Experiencing History and Heritage at Holy Name

Wednesday 7th October 2020

Theologian, historian and volunteer Adam Brocklehurst writes about his experience of the Heritage Open Day at Church of the Holy Name in September.

Rising like a graceful beacon high above Oxford Road, the Church of the Holy Name of Jesus Christ first opened its doors in 1871 and for nearly a hundred and fifty years has been the locus for Catholic worship not only for many native Mancunians, but also for a large and diverse immigrant population and due to its proximity to the university, a changing community of students.

The annual Heritage Open Day was founded in 1994, as an opportunity to view historic properties rarely open to the public. On Saturday the twelfth of September with Charlie Booth of Manchester Histories (and her team of excellent volunteers) and Jane Hellings of the Jesuits, supported by the permanent community of Jesuits, the Holy Name opened its doors to visitors. While the church is open regularly (nearly every day of the year in pre-Covid-19 days) this gave visitors a rare opportunity to get a deeper understanding of the building, and to explore parts of the church normally off limits.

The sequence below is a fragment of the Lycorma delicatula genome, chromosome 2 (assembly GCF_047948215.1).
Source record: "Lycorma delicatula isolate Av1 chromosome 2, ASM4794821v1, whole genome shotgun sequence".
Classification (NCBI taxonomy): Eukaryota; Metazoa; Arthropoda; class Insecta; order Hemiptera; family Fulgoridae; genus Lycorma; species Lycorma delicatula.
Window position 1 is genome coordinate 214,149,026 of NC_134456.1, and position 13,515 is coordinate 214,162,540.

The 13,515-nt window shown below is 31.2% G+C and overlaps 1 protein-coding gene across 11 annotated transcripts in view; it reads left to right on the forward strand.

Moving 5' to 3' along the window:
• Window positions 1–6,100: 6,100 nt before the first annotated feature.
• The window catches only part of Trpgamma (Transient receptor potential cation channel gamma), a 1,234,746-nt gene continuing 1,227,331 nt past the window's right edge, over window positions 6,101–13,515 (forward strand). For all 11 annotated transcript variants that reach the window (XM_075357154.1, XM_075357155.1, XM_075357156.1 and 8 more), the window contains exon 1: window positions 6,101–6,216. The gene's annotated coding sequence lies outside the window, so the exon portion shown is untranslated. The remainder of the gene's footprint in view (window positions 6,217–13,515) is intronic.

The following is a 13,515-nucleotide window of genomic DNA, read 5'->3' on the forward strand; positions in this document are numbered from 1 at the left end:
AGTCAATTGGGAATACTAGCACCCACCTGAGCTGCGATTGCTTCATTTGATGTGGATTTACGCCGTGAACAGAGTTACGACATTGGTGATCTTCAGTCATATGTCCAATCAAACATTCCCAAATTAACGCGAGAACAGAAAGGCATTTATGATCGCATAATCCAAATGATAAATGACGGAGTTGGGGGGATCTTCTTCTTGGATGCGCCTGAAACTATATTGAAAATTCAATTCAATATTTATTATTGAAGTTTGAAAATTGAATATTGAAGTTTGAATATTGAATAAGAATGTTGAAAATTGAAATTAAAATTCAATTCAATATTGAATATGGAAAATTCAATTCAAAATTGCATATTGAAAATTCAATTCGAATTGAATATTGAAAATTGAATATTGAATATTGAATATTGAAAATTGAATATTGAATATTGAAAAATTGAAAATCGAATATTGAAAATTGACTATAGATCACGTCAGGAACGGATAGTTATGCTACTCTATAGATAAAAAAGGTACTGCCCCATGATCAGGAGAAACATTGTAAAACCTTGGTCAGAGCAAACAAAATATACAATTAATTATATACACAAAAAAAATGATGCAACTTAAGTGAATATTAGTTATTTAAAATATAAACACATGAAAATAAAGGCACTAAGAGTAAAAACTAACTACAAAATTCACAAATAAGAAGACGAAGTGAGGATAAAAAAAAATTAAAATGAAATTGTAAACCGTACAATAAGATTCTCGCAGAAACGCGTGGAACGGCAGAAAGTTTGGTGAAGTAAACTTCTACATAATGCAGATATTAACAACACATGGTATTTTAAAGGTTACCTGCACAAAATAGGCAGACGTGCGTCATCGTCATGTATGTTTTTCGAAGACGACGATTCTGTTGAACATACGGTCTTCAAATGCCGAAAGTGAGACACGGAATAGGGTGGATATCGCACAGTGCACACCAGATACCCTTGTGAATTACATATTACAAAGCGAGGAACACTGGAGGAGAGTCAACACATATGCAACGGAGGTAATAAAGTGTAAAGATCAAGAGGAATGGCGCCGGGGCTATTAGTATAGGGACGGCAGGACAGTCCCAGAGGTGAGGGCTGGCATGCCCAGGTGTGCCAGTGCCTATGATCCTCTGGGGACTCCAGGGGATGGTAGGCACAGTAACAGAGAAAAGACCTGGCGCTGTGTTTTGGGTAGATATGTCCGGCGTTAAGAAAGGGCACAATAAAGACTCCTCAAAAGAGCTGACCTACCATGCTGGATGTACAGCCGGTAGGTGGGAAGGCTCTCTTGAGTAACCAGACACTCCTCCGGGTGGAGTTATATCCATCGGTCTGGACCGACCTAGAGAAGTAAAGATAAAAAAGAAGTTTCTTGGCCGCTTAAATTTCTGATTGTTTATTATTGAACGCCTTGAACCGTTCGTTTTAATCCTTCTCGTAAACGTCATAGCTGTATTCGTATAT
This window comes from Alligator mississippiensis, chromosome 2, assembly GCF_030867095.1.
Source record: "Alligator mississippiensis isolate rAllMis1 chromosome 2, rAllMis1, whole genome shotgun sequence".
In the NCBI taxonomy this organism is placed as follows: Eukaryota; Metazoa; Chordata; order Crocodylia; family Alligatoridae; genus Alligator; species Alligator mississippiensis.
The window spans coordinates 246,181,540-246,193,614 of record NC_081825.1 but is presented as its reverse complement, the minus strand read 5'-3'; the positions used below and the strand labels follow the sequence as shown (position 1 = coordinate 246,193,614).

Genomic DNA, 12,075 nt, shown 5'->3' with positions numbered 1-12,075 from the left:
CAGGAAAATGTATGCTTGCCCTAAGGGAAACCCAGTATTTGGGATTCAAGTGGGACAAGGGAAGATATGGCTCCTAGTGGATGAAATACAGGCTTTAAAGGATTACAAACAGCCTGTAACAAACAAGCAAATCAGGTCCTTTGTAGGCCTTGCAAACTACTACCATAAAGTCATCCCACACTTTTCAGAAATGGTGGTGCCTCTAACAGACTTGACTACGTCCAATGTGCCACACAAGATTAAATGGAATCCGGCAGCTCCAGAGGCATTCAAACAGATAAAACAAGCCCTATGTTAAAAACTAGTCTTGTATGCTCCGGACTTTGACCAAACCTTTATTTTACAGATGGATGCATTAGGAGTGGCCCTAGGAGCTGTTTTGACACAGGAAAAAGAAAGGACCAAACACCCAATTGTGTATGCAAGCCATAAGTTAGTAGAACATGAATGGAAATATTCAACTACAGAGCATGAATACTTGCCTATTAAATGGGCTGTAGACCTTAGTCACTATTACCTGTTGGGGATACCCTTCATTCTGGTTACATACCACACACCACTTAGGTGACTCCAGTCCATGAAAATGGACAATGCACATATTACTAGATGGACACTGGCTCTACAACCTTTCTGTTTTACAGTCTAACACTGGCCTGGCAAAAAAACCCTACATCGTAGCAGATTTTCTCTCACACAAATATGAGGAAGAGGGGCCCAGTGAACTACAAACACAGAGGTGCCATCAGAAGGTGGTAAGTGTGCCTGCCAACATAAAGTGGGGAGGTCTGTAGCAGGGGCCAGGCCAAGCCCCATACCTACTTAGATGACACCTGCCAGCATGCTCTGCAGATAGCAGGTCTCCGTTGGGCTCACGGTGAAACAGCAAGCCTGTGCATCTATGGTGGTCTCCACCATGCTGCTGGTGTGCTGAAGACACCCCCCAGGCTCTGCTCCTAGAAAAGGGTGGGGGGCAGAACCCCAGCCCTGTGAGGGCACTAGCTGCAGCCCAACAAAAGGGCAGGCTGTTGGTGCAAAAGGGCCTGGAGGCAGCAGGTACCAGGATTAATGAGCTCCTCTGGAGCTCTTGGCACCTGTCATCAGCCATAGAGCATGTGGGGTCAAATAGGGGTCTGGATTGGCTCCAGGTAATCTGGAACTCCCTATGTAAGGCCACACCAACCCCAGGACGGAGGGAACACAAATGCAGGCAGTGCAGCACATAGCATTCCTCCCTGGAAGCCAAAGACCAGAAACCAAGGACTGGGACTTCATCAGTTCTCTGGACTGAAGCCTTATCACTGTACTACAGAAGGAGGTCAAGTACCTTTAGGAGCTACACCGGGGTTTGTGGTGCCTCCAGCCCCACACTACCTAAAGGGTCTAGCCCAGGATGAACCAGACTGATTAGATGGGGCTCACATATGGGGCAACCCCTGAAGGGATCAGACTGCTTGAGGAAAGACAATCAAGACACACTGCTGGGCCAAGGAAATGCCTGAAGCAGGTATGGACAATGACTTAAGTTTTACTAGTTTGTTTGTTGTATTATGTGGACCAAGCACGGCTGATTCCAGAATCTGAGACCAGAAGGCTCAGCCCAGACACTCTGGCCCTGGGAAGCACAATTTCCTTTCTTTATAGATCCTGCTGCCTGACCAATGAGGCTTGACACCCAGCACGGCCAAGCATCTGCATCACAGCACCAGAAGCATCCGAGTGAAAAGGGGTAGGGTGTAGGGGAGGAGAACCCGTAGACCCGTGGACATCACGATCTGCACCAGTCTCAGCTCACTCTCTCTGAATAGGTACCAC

Joseph Hansom’s masterpiece is a building of national historic and architectural importance, historian Sir Nikolaus Pevsner described it as “a building of the highest quality”.

The only grade 1 listed Catholic church in Manchester, this magnificent gothic-revival building speaks as much of the confidence of English Catholicism at that time as it does of Manchester during the Victorian era. And it also speaks eloquently of the city’s enduring investment in technology (all the light and space we take for granted was only possible through the utilisation of cutting-edge industrial production and engineering methods).

The current social distancing rules presented some challenges; however, the church is enormous (186 feet long by 112 feet wide), the largest in Manchester, with a capacity for 800 when not under current restrictions.  There was therefore more than enough space for the day’s visitors. And for an added dimension of safety, tours were given by Jane and myself (I’m a historian and theologian by training, a member of the chaplaincy, congregation and a regular volunteer) to small groups and church architect Mark Pierce gave several well-attended talks on the Holy Names’ famous ‘pot vault’ and the restoration of the church in light of climate change, in the spacious east transept.

The day was a great success and brought some respite during the austerity of our current situation, and perhaps provided a model of how our historic buildings might remain open for visitors in the future.

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